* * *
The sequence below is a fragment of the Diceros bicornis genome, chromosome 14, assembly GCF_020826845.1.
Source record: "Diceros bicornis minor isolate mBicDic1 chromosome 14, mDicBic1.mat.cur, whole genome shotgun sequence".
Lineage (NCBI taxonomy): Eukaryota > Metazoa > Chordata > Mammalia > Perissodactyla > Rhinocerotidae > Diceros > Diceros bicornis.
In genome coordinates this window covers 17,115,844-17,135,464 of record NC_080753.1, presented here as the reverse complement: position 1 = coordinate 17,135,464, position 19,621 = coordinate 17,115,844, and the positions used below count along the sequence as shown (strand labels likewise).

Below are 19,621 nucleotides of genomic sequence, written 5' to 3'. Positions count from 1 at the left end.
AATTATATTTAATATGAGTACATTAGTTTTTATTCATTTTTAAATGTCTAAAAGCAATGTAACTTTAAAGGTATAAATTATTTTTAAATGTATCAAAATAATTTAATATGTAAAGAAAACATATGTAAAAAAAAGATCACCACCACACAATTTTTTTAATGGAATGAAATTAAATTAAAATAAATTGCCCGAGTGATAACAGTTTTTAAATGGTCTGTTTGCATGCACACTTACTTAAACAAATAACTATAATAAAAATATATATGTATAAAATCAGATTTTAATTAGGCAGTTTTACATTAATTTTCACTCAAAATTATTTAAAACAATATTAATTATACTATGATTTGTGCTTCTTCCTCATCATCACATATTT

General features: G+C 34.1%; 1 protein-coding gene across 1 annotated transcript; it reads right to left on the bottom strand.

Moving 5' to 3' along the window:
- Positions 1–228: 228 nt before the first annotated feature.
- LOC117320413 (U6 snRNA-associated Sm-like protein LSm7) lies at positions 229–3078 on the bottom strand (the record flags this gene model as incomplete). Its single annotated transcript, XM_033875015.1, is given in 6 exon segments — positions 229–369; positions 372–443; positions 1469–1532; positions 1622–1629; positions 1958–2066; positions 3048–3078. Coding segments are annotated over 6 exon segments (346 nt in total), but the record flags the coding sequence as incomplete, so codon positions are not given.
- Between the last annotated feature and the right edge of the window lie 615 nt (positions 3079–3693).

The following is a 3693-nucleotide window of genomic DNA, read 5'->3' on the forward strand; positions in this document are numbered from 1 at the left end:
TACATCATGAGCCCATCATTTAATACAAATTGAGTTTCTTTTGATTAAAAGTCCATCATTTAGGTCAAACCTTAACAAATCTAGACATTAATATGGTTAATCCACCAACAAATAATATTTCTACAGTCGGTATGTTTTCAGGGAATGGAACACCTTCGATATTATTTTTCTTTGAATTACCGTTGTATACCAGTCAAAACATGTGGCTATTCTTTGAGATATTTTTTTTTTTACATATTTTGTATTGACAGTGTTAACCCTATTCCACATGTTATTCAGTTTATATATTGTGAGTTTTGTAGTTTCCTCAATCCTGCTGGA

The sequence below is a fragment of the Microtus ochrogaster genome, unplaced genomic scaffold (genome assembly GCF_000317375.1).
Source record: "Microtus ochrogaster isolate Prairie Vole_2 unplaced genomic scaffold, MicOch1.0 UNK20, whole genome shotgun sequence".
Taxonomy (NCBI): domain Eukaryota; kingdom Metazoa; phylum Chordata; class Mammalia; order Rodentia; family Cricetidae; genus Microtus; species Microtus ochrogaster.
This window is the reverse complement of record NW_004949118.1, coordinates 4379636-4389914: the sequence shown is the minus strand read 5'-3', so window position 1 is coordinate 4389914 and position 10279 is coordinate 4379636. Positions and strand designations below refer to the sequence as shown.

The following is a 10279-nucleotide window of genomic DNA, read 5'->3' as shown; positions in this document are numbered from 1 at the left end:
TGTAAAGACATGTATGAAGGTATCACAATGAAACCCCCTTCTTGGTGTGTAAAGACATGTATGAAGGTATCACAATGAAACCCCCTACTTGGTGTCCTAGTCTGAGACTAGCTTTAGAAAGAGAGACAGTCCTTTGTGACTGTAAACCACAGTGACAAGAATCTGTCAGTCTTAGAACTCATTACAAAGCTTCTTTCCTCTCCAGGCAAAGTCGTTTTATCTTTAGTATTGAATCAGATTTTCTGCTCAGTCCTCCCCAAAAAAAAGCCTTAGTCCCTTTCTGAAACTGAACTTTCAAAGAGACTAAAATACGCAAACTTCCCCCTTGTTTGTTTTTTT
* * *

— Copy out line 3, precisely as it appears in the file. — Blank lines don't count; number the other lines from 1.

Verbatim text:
Lineage (NCBI taxonomy): Eukaryota > Metazoa > Chordata > Mammalia > Perissodactyla > Rhinocerotidae > Diceros > Diceros bicornis.